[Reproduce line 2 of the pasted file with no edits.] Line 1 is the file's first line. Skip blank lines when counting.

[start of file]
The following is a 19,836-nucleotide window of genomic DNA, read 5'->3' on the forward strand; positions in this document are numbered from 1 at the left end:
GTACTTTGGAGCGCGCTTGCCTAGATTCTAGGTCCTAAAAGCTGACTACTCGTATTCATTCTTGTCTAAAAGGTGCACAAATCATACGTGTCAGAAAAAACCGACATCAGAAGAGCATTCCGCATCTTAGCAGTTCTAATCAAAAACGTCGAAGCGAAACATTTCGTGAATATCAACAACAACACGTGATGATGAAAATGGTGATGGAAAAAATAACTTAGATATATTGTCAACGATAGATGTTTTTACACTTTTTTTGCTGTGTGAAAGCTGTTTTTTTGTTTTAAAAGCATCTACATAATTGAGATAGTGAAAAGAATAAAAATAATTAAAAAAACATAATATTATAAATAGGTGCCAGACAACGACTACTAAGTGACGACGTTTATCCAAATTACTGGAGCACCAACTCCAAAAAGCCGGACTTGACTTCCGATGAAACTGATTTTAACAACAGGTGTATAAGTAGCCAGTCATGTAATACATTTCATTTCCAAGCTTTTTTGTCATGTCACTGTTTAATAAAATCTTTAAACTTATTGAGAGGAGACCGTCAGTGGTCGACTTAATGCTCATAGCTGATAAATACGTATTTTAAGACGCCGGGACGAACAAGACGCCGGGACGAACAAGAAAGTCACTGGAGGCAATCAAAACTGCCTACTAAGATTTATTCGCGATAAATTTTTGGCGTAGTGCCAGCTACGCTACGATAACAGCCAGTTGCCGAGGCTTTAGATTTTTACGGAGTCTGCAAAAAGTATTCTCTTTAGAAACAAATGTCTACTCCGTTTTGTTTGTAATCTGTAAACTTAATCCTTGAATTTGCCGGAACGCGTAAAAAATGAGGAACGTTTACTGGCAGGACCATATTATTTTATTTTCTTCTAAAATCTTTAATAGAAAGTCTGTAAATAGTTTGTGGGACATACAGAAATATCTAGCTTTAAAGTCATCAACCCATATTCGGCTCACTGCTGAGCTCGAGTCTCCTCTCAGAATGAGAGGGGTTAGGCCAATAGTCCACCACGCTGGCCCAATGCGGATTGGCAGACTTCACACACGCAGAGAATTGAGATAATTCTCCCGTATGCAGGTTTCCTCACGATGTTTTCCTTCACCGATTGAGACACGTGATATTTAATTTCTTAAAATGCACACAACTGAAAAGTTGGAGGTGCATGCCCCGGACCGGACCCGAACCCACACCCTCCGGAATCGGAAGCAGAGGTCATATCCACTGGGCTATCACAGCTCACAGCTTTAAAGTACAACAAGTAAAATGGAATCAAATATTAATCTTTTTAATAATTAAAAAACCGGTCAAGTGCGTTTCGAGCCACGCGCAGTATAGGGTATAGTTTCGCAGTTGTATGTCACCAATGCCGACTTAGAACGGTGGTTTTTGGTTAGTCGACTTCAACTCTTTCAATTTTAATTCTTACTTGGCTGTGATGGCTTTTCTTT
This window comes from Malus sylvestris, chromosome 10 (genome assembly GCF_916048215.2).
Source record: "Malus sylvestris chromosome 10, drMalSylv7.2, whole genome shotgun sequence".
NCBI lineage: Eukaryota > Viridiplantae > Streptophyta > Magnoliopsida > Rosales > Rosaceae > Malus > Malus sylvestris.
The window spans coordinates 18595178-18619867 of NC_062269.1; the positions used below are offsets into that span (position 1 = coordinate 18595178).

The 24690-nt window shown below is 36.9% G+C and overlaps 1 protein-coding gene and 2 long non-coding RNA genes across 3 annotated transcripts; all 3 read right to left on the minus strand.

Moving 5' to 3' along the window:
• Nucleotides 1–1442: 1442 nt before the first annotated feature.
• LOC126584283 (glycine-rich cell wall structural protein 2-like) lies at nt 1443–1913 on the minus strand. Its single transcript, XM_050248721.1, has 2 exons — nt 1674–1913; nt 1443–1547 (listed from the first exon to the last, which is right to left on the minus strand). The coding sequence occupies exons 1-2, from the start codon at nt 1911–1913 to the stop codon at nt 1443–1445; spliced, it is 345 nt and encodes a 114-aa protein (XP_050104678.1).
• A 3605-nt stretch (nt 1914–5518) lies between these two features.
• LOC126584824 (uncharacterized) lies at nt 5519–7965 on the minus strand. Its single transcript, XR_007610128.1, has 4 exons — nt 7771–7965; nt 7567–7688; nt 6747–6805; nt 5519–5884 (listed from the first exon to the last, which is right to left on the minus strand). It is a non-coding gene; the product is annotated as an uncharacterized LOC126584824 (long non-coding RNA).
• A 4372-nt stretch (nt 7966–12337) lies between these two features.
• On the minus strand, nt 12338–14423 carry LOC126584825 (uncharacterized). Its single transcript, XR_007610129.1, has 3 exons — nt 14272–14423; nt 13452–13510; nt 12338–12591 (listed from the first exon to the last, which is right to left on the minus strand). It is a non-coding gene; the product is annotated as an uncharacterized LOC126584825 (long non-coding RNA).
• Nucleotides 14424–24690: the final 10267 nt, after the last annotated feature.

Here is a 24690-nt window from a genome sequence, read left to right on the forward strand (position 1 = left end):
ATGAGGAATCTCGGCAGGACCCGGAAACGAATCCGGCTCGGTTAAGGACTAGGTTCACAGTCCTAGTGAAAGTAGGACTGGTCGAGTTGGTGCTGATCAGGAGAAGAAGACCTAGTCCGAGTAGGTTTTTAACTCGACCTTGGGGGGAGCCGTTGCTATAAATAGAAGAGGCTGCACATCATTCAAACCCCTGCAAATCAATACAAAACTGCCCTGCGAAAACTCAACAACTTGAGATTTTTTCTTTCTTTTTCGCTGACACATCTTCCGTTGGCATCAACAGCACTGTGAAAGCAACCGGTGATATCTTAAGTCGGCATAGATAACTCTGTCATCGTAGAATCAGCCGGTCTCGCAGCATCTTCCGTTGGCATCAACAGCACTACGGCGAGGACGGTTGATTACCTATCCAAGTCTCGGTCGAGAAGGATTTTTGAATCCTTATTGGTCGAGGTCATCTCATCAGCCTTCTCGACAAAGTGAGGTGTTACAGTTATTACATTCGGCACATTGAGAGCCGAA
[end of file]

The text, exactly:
GTACTTTGGAGCGCGCTTGCCTAGATTCTAGGTCCTAAAAGCTGACTACTCGTATTCATTCTTGTCTAAAAGGTGCACAAATCATACGTGTCAGAAAAAACCGACATCAGAAGAGCATTCCGCATCTTAGCAGTTCTAATCAAAAACGTCGAAGCGAAACATTTCGTGAATATCAACAACAACACGTGATGATGAAAATGGTGATGGAAAAAATAACTTAGATATATTGTCAACGATAGATGTTTTTACACTTTTTTTGCTGTGTGAAAGCTGTTTTTTTGTTTTAAAAGCATCTACATAATTGAGATAGTGAAAAGAATAAAAATAATTAAAAAAACATAATATTATAAATAGGTGCCAGACAACGACTACTAAGTGACGACGTTTATCCAAATTACTGGAGCACCAACTCCAAAAAGCCGGACTTGACTTCCGATGAAACTGATTTTAACAACAGGTGTATAAGTAGCCAGTCATGTAATACATTTCATTTCCAAGCTTTTTTGTCATGTCACTGTTTAATAAAATCTTTAAACTTATTGAGAGGAGACCGTCAGTGGTCGACTTAATGCTCATAGCTGATAAATACGTATTTTAAGACGCCGGGACGAACAAGACGCCGGGACGAACAAGAAAGTCACTGGAGGCAATCAAAACTGCCTACTAAGATTTATTCGCGATAAATTTTTGGCGTAGTGCCAGCTACGCTACGATAACAGCCAGTTGCCGAGGCTTTAGATTTTTACGGAGTCTGCAAAAAGTATTCTCTTTAGAAACAAATGTCTACTCCGTTTTGTTTGTAATCTGTAAACTTAATCCTTGAATTTGCCGGAACGCGTAAAAAATGAGGAACGTTTACTGGCAGGACCATATTATTTTATTTTCTTCTAAAATCTTTAATAGAAAGTCTGTAAATAGTTTGTGGGACATACAGAAATATCTAGCTTTAAAGTCATCAACCCATATTCGGCTCACTGCTGAGCTCGAGTCTCCTCTCAGAATGAGAGGGGTTAGGCCAATAGTCCACCACGCTGGCCCAATGCGGATTGGCAGACTTCACACACGCAGAGAATTGAGATAATTCTCCCGTATGCAGGTTTCCTCACGATGTTTTCCTTCACCGATTGAGACACGTGATATTTAATTTCTTAAAATGCACACAACTGAAAAGTTGGAGGTGCATGCCCCGGACCGGACCCGAACCCACACCCTCCGGAATCGGAAGCAGAGGTCATATCCACTGGGCTATCACAGCTCACAGCTTTAAAGTACAACAAGTAAAATGGAATCAAATATTAATCTTTTTAATAATTAAAAAACCGGTCAAGTGCGTTTCGAGCCACGCGCAGTATAGGGTATAGTTTCGCAGTTGTATGTCACCAATGCCGACTTAGAACGGTGGTTTTTGGTTAGTCGACTTCAACTCTTTCAATTTTAATTCTTACTTGGCTGTGATGGCTTTTCTTT